I love the fall. I used to love winter. But now when the sunny summer days begin to drop off and the trees wither and die with spectacular beauty, I begin to dread the winter, knowing that with the cold comes sickness, sickness, and more sickness. For our family, this winter is no exception. Sure, we’ve had our fun–like our new family tradition of Friday night game night and hot chocolate, playing in the snow, and Saturday morning pancakes with Daddy. But, as the temperature continues to plummet, I am tempted toward worry and discouragement. I’m tempted to worry that my kids will get sick. I tempted to think that I’ll never be an active member of my church again because I’ll always be stuck at home with a sick child. In my almost five years of motherhood, I’ve had two kids hospitalized with RSV and I’ve seen two little boys with panic in their eyes as they experience the stomach bug for the first time. It is a pretty scanty CV I know, but, I dread seeing that fear in their questioning eyes. I want to take all their pain away and ensure them only happiness forever. It’s a little embarrassing to admit how much of a trial I find it to have a sick child, especially since I know many who have charted the much deeper waters of disease and death. But, for this mama, a trial it is. And however guilty I feel, the truth is that these hours of caring for sick children is intended in some measure to be a trial of my patience and a test of my faith.
Every time one of my little ones is knocked down with something, I can’t help but revisit the Garden of Eden and think what life would have been like if Eve had not taken that fateful bite and Adam had resisted following her lead. I surely would not be sitting on a cold bathroom floor at midnight, holding my trembling child explaining to him that he’s not dying, but that sickness is just a part of life–that his body is in the process of healing itself and he will live to sail ships, kill droids, and pester his brother again.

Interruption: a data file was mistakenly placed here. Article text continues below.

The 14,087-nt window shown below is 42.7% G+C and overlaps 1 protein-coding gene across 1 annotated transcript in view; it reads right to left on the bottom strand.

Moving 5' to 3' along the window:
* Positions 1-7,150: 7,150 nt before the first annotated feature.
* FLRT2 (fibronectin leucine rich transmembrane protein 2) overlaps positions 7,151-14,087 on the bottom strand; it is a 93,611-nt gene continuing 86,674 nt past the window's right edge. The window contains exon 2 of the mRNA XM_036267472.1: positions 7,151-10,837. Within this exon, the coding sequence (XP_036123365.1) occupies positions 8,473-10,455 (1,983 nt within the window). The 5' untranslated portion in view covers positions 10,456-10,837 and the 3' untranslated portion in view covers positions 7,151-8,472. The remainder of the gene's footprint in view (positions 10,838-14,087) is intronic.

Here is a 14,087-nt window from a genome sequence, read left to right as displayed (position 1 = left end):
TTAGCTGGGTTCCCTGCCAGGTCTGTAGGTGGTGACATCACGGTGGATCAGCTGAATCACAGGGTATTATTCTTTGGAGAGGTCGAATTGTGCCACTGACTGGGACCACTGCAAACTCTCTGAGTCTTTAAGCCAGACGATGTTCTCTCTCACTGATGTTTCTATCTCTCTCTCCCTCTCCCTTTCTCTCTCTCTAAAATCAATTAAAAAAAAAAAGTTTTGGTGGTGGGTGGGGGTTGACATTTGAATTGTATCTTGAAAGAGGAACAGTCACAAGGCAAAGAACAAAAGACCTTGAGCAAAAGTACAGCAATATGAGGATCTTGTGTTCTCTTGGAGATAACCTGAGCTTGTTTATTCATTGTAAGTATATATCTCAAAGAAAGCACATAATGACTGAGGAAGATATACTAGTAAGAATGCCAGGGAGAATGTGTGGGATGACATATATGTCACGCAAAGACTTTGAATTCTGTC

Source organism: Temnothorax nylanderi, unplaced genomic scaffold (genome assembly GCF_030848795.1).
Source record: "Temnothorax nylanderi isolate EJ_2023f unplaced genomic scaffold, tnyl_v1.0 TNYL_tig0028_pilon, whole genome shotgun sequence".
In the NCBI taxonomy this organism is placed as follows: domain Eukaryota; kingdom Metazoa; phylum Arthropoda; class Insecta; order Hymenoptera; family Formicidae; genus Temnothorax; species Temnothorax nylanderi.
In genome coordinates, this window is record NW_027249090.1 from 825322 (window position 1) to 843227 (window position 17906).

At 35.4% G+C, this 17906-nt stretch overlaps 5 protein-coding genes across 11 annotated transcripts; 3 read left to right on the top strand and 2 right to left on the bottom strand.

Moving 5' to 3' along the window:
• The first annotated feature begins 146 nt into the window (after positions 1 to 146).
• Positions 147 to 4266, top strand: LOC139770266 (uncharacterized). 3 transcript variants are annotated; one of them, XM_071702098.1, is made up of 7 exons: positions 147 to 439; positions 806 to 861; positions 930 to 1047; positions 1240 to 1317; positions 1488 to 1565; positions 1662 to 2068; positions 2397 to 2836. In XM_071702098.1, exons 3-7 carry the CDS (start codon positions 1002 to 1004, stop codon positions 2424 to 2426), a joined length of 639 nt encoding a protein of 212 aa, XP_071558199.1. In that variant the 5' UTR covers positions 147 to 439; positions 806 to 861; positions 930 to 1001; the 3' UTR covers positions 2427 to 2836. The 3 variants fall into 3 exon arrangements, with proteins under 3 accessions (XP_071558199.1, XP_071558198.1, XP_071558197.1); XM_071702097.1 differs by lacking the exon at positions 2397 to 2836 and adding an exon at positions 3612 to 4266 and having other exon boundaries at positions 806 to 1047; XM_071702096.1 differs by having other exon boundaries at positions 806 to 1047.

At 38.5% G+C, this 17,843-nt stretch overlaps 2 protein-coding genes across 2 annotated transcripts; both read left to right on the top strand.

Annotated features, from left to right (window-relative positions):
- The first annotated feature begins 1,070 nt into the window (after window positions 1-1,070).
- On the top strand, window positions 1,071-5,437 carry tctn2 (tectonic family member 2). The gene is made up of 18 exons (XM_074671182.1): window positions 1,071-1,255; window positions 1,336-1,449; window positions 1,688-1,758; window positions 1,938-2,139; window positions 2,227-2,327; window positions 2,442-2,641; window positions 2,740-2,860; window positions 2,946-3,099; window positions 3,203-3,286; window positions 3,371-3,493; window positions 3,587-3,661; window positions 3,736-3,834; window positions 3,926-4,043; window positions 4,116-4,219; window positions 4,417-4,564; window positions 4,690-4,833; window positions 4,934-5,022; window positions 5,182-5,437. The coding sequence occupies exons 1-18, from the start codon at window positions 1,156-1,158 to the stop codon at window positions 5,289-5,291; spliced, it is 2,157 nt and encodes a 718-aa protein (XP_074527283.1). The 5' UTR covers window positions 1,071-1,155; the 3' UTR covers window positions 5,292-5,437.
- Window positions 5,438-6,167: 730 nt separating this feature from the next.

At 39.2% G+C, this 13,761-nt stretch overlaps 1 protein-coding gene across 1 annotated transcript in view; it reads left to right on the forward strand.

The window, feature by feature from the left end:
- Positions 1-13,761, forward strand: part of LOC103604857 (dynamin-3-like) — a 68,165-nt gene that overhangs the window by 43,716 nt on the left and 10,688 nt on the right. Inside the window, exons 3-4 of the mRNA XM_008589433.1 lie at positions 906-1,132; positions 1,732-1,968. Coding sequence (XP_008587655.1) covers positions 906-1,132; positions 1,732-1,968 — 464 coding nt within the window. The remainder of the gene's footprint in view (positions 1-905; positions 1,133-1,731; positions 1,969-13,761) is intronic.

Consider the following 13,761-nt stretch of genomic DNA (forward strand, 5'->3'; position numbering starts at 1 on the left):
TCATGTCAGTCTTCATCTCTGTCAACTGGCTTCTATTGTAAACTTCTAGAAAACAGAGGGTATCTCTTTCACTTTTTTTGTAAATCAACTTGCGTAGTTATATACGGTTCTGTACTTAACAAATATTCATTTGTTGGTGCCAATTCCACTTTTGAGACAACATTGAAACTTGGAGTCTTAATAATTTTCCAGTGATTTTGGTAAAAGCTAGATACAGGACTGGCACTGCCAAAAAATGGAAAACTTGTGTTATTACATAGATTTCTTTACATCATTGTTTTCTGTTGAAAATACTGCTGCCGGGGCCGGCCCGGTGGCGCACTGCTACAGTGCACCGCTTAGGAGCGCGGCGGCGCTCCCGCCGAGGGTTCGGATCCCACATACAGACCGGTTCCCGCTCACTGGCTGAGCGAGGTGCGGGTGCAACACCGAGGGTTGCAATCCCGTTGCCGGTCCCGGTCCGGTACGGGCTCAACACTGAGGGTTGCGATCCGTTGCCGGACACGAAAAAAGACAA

I certainly wouldn’t be having conversations with my four year old about wars and hostages and whose “side” God is on. I wouldn’t have to explain to him that because of the fall, suffering is a natural part of life. But given this cursed world and our sinful condition, I–a sinner–counsel my children–sinners too–that they are to expect suffering in this life. Because of our rebellion, things don’t work as they should. Because of our rebellion, Jesus came and suffered. And then something happens, and I stop regretting the suffering so much and I think for a minute of the glorious King of Heaven submitting himself to the will of his Father, agreeing to come as a weak, frail, human creature, being born in very humbling circumstances (scandal of an unwed mom, born to a poor family, in a barn of all places). I think of his having to learn to walk, to suffer the injustices of sinful siblings, the trial and error of learning a trade. I think of his public ministry–knowing his identity as God and yet suffering such verbal abuse from those he came to save. I think of the sheer exhaustion he labored under, not having a place to lay his head, constant swarms of people desiring his good gifts, but not necessarily desiring him, the greatest of all gifts. I think of his unwearied compassion toward sinners, his devotion to his Father’s will, of his intense physical suffering on the cross, and the mental anguish he experienced as he became sin for us and experienced the flood of God’s wrath toward our rebellion, MY rebellion. And suddenly, I’m not so discouraged anymore. I’m in one sense grateful for the opportunity to teach my children that yes, this life is not what God originally intended. We are indeed suffering under the curse of sin. But Jesus came and REALLY suffered. He not only understands our temporal suffering, but he understands a terror we will never have to face. So I tell my kids: “Jesus suffered too, you know. He was poor, he understood hunger and pain, his brothers and sisters took his things, people hated him and said nasty things about him. Why did Jesus have to suffer?” And as they ruminate on these things, I think (though they are small) they find a measure of comfort knowing that Jesus (who welcomes little ones with open arms) suffered too. And one day when He comes back that same Jesus will wipe away all our tears. And life will be perfect. Definitely not in this world, but certainly in the next!